Programming Quotes

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Programming languages should be designed not by piling feature on top of feature, but by removing the weaknesses and restrictions that make additional features appear necessary.
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If you give someone a program, you will frustrate them for a day; if you teach them how to program, you will frustrate them for a lifetime.
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Software efficiency halves every 18 months, compensating Moore’s Law.
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And don’t EVER make the mistake that you can design something better than what you get from ruthless massively parallel trial-and-error with a feedback cycle. That’s giving your intelligence much too much credit.
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a program is like a poem: you cannot write a poem without writing it. Yet people talk about programming as if it were a production process and measure “programmer productivity”in terms of “number of lines of code produced”.In so doing they book that number on the wrong side of the ledger: We should always refer to”the number of lines of code spent”.
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So-called “smart” software usually is the worst you can imagine.
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it’s an old observation that in order to be useful hypothesis has to be falsifiable. Similar principle applies to design proposals – to be worth of any attention they have to be detailed enough to allow meaningful criticism. What you have done so far is equivalent to coming to a hospital and saying “aseptic good, infection bad”. That would get pretty much the same reactions, varying from “yes, we know” to “do you have any specific suggestions?” and “stop wasting our time”[1]. In short: get lost and do not come back until you have something less vague. [1] If you are insistent enough, you might also earn a free referral to psychiatrist.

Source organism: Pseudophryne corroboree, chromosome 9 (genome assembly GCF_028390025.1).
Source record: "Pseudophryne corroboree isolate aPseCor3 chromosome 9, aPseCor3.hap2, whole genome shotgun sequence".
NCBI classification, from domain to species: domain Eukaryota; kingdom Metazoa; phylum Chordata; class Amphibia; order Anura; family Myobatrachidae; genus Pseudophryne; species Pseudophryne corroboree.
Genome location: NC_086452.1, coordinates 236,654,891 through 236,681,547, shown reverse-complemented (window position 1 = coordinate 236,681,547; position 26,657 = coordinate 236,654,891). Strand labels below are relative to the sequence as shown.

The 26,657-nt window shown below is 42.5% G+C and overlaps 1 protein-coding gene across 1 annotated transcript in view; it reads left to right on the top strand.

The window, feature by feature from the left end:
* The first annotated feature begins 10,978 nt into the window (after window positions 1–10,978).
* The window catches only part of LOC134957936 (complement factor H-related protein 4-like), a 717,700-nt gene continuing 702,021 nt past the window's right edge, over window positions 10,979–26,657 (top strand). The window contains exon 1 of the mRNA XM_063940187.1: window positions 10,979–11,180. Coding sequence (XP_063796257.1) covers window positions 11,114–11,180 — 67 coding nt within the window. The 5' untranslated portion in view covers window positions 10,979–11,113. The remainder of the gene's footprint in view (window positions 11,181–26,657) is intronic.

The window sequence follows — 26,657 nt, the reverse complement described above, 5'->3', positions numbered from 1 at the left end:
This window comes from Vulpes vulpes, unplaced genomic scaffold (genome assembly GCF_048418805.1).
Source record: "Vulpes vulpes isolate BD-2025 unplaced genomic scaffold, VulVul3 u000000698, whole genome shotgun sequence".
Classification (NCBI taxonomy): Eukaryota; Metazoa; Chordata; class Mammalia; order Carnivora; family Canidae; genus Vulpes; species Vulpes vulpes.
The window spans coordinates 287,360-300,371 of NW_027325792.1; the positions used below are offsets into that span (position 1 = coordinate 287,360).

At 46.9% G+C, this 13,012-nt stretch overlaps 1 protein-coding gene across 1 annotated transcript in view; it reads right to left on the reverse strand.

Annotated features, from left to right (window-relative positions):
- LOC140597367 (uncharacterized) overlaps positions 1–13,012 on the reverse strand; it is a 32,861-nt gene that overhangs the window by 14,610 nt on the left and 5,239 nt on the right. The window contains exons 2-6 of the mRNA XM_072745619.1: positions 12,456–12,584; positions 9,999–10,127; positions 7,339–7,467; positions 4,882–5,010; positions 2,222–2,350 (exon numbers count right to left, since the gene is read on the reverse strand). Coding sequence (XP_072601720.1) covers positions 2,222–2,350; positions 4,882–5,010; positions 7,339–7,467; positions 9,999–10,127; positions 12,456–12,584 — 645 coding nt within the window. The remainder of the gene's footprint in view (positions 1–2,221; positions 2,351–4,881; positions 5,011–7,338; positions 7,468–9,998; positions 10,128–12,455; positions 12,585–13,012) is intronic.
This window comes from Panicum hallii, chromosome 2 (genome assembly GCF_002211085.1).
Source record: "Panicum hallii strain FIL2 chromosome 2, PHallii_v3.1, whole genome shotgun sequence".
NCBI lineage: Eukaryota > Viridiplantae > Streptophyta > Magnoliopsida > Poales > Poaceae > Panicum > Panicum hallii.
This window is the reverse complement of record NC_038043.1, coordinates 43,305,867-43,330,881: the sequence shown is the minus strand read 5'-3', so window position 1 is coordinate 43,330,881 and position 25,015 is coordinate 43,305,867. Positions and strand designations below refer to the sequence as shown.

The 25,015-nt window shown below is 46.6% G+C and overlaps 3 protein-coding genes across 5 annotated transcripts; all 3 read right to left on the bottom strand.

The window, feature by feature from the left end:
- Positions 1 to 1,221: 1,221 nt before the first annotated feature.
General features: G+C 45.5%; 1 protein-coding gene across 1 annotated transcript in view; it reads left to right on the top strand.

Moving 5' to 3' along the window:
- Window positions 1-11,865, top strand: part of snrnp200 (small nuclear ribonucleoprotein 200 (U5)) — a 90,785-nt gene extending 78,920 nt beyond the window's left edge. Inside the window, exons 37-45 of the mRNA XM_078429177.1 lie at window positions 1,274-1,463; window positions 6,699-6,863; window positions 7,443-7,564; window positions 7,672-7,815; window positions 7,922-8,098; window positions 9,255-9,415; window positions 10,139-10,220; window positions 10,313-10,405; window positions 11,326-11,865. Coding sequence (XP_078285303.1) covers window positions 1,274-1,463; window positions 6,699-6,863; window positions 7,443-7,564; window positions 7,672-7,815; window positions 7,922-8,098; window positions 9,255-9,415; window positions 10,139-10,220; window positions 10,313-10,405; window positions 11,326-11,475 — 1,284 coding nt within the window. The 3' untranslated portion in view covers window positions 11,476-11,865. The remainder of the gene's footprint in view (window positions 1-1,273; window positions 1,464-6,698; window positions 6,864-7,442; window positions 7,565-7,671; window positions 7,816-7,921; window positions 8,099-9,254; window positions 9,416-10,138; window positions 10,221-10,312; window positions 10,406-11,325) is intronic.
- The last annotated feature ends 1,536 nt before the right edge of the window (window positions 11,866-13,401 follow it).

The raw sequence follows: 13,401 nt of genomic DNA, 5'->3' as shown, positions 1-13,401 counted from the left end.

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Such is modern computing: everything simple is made too complicated because it’s easy to fiddle with; everything complicated stays complicated because it’s hard to fix.
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These are some of the types of problems engineers at REAL software shops have to solve to be able to ship REAL product for REAL money. If you haven’t HAD to produce code like this yourself at some point in your carrier then you’ve lived a sheltered life. Its disingenuous for you to get on your ivory tower to point and laugh. Well, you see, after spending years cleaning up the excrements of self-styled “REAL engineers” it’s either get on the tower to point and laugh or get on the tower to point and shoot.
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It is not that uncommon for the cost of an abstraction to outweigh the benefit it delivers. Kill one today!
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‘Layered approach’ is not a magic incantation to excuse any bit of snake oil. Homeopathic remedies might not harm (pure water is pure water), but that’s not an excuse for quackery. And frankly, most of the ‘security improvement’ crowd sound exactly like woo-peddlers.
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So much complexity in software comes from trying to make one thing do two things.
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The trick is to fix the problem you have, rather than the problem you want.
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The standard rule is, when you’re in a hole, stop digging; that seems not to apply [to] software nowadays.
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Security is a state of mind.
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Languages that try to disallow idiocy become themselves idiotic.
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Never attribute to funny hardware that which can be adequately explained by broken locking.
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uriel: When I read “OMG (Object Management Group)” I think “Oh My God!”. gobongo: Fitting because whenever someone suggests I use UML I think “Oh My God (is this guy on crack?)!”. There’s nothing in computing that can’t be broken by another level of indirection.
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Things which any idiot could write usually have the quality of having been written by an idiot.
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A complex system that works is invariably found to have evolved from a simple system that worked. The inverse proposition also appears to be true: A complex system designed from scratch never works and cannot be made to work.